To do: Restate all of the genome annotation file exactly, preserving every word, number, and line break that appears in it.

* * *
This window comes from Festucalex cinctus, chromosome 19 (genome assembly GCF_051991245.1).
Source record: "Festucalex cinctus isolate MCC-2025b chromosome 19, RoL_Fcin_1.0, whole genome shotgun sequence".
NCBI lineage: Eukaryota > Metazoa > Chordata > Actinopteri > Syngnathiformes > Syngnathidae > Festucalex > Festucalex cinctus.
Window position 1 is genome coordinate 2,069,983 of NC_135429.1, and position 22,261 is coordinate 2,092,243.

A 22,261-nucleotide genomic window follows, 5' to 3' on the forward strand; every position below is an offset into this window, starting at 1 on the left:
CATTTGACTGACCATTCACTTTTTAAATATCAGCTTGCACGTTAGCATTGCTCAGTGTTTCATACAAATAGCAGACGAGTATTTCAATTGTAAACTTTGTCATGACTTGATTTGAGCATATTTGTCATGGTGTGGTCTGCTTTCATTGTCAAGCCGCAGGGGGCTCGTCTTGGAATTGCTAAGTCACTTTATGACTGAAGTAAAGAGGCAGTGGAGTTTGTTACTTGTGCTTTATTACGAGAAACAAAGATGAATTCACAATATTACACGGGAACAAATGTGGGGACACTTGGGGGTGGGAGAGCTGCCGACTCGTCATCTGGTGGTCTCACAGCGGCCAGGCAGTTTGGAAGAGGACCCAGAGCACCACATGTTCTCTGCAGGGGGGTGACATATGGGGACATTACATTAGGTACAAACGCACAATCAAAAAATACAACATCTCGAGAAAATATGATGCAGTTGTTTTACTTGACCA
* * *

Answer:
This window comes from Festucalex cinctus, chromosome 19 (genome assembly GCF_051991245.1).
Source record: "Festucalex cinctus isolate MCC-2025b chromosome 19, RoL_Fcin_1.0, whole genome shotgun sequence".
NCBI lineage: Eukaryota > Metazoa > Chordata > Actinopteri > Syngnathiformes > Syngnathidae > Festucalex > Festucalex cinctus.
Window position 1 is genome coordinate 2,069,983 of NC_135429.1, and position 22,261 is coordinate 2,092,243.

A 22,261-nucleotide genomic window follows, 5' to 3' on the forward strand; every position below is an offset into this window, starting at 1 on the left:
CATTTGACTGACCATTCACTTTTTAAATATCAGCTTGCACGTTAGCATTGCTCAGTGTTTCATACAAATAGCAGACGAGTATTTCAATTGTAAACTTTGTCATGACTTGATTTGAGCATATTTGTCATGGTGTGGTCTGCTTTCATTGTCAAGCCGCAGGGGGCTCGTCTTGGAATTGCTAAGTCACTTTATGACTGAAGTAAAGAGGCAGTGGAGTTTGTTACTTGTGCTTTATTACGAGAAACAAAGATGAATTCACAATATTACACGGGAACAAATGTGGGGACACTTGGGGGTGGGAGAGCTGCCGACTCGTCATCTGGTGGTCTCACAGCGGCCAGGCAGTTTGGAAGAGGACCCAGAGCACCACATGTTCTCTGCAGGGGGGTGACATATGGGGACATTACATTAGGTACAAACGCACAATCAAAAAATACAACATCTCGAGAAAATATGATGCAGTTGTTTTACTTGACCA